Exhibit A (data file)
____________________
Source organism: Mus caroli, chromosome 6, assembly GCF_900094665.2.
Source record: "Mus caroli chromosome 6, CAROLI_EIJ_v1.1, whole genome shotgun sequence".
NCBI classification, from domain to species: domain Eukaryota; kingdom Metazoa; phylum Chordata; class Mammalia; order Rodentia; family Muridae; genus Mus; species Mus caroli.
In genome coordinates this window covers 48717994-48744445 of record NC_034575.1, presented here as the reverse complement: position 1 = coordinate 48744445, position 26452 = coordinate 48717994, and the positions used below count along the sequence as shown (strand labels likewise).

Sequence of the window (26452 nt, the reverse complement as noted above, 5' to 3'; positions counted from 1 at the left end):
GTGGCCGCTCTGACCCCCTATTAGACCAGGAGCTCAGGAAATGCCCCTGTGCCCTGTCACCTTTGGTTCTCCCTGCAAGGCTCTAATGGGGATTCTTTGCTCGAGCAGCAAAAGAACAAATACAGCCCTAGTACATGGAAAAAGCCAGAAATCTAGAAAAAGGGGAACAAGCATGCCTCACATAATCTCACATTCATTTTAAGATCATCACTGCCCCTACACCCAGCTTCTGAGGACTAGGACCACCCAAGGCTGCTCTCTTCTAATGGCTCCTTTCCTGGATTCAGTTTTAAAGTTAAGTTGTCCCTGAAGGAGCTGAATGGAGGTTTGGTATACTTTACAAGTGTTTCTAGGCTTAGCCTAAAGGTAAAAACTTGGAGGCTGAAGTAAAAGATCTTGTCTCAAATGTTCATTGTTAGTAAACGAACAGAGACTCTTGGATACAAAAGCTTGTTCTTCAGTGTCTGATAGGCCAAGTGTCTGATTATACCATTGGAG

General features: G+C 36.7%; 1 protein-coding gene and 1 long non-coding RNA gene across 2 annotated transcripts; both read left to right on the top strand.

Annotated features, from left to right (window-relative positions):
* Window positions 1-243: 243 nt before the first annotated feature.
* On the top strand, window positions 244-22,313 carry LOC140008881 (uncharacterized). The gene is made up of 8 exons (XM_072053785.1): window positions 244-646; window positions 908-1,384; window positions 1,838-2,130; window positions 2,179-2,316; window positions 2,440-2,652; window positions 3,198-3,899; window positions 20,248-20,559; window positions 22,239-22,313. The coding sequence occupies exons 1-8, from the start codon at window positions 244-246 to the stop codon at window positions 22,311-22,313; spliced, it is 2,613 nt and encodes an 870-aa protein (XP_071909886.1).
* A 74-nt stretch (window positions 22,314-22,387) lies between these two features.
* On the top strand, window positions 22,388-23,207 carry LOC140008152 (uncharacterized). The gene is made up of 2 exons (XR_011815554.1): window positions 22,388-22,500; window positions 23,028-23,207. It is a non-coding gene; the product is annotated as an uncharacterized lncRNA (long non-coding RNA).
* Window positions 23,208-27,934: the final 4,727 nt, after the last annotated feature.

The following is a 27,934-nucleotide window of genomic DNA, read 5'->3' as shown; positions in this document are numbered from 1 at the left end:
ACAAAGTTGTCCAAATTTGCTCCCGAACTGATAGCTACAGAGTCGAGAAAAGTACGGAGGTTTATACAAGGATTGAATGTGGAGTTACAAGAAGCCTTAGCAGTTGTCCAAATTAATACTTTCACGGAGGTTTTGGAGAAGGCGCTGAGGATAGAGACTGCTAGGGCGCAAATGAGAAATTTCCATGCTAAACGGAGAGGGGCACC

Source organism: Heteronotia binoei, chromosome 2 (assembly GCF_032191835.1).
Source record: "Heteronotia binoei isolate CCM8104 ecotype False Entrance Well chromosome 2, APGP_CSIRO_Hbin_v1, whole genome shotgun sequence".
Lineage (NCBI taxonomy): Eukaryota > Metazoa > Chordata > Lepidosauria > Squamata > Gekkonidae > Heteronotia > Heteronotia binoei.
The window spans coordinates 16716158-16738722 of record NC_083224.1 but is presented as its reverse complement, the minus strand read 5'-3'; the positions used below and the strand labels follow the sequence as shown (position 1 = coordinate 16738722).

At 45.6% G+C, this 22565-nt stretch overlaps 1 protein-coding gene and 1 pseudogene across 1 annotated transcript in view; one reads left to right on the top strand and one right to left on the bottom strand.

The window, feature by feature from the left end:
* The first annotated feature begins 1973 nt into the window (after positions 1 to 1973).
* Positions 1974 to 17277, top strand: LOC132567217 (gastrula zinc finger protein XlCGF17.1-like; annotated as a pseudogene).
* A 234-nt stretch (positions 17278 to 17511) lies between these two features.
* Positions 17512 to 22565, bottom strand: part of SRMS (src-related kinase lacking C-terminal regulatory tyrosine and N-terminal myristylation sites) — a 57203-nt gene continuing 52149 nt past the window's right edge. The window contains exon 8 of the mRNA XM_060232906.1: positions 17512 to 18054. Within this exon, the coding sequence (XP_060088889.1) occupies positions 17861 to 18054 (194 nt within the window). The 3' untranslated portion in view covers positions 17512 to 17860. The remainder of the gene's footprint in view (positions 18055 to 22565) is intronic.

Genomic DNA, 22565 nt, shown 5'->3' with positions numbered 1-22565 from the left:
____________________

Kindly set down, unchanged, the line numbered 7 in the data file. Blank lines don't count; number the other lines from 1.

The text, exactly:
General features: G+C 36.7%; 1 protein-coding gene and 1 long non-coding RNA gene across 2 annotated transcripts; both read left to right on the top strand.